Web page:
1991 Rover Mini Neon
With its diminutive dimensions placing a wheel at each corner, the Mini became the blueprint for all the best city cars to come – though its breadth of talent always extended far beyond the ring road. Charm exudes from every facet of the Mini driving experience – proving as intoxicating for drivers of the late Fifties and early Sixties as for those half a century later. It’s frugal too, which makes it a suitable adversary for the Honda Insight. Both are small nimble cars able to zig-zag through bustling urban lanes, yet still enthral on an A road – all the while managing bus-fare beating running costs.
By the Eighties, the Mini’s mass market appeal was very much on the wane – helped in no small part by the arrival of its nearmechanically- identical successor, the Metro. Yet tooling costs that had long been covered meant it made financial sense to keep churning out Minis. It was perennially popular with cashstrapped drivers, and its low insurance group saw to it that new teenage drivers were also a steady trickle into showrooms – well, their parents armed with chequebooks (remember those?) were at least. The Nineties was a decade of reflection for the UK. As we looked back to past glory, the fashion, music and culture of the Sixties came to the fore. The Mini had been in production for so long it found itself back in fashion again.
Cash-strapped Rover only updated the Mini when absolutely necessary, but largely got away with it because there wasn’t a lot wrong with the formula in the first place. The A+ engine replaced the original A series, which had provided motive power from 1959 to 1983. By the time this special-edition Mini Neon arrived in 1991, visually there was still little to differentiate it from one of its siblings produced a decade earlier. Later that same year however, fuel injection and a catalytic converter would debut, alongside the welcome reintroduction of the Cooper S.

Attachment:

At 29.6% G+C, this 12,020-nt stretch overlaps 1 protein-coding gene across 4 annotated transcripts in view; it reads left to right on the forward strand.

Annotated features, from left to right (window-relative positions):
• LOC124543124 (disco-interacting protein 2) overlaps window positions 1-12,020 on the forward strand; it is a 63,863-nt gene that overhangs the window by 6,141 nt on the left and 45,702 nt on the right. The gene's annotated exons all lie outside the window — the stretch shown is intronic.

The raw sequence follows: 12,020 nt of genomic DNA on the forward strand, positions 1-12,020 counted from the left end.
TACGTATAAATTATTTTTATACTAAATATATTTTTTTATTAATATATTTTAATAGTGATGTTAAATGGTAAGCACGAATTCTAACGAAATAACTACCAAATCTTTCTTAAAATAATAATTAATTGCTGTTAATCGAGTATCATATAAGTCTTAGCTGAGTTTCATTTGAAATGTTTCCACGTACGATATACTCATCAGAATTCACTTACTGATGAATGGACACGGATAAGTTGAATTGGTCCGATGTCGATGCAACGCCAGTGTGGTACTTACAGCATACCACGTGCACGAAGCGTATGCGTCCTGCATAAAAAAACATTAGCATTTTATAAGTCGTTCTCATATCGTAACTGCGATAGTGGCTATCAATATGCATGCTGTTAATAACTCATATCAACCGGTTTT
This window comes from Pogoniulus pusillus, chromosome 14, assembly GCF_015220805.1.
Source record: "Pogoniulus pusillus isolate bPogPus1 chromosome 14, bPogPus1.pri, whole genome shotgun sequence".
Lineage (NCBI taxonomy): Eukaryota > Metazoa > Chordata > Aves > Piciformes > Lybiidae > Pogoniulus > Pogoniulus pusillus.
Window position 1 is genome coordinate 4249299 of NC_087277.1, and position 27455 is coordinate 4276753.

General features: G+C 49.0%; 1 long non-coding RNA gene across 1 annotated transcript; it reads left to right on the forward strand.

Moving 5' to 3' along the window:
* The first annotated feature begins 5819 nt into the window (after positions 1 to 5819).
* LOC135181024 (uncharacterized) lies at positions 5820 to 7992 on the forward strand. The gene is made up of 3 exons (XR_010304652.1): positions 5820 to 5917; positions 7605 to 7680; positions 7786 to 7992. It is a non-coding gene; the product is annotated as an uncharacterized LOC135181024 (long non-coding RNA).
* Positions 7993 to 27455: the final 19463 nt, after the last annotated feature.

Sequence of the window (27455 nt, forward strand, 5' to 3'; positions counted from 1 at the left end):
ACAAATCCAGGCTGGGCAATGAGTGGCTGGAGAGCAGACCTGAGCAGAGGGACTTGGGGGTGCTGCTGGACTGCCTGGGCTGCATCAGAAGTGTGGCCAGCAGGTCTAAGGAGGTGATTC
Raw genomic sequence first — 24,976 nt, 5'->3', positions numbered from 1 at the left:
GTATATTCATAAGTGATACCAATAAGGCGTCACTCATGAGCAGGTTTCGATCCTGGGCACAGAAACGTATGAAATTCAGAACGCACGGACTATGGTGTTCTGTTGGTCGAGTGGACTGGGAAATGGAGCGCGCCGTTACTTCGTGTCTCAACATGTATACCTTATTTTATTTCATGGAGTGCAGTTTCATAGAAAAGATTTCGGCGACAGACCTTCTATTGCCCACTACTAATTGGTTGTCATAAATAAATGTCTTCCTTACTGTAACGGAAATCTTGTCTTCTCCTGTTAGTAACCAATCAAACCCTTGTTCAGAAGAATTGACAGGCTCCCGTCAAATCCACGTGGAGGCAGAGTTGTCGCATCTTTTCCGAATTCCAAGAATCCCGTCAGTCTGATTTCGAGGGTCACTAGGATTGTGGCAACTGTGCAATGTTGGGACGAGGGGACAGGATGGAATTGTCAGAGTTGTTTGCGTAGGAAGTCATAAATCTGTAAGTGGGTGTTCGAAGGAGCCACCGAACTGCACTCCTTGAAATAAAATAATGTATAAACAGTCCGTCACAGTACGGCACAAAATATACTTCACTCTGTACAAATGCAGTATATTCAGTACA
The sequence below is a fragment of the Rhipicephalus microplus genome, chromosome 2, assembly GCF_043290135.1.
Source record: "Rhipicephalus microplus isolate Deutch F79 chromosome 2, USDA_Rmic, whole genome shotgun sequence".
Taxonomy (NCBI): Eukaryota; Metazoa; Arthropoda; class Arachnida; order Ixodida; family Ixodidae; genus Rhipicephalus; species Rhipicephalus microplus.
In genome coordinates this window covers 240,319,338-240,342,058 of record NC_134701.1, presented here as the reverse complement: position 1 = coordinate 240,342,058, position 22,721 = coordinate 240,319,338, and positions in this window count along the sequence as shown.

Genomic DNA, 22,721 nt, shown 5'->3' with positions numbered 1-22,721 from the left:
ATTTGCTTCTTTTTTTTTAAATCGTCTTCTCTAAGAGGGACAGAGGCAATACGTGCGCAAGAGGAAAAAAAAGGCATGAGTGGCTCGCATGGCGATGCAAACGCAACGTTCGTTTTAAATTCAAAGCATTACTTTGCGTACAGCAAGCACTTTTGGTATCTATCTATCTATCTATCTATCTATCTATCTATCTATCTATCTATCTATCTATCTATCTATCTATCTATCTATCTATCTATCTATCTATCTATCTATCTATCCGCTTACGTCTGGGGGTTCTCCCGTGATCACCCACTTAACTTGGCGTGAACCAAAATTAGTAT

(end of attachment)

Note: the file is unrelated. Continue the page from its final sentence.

This Neon is just one of a host of special editions – to detail them all would take more pages than we have – though the recurring yarn with most was that their additions were largely cosmetic. The Neon is no different, receiving decals, badges and little else. Our example has had a few upgrades since leaving the factory but what Mini hasn’t? They’re limited to a retrim and some sporty alloy wheels – as standard the Neon got grey velour trim and Prestige full-width plastic wheel trims… Fancy.
No matter its year or model, reacquainting oneself with the Tardis-like confines of a Mini cabin is about as familiar as catching a Dad’s Army re-run. It provides a similar bygone-era charm too, which seems to drip from every exposed piece of metalwork or run of stitching – there’s a Mini smell too, subtle but evident. This is as basic as an interior gets but somehow doesn’t feel lacking; you have just what you need. The large central speedo of older Minis has moved to a dash cluster where it’s almost invisible to anyone over six-feet tall. Thankfully, you drive a Mini more on feel and sound than its dials anyway.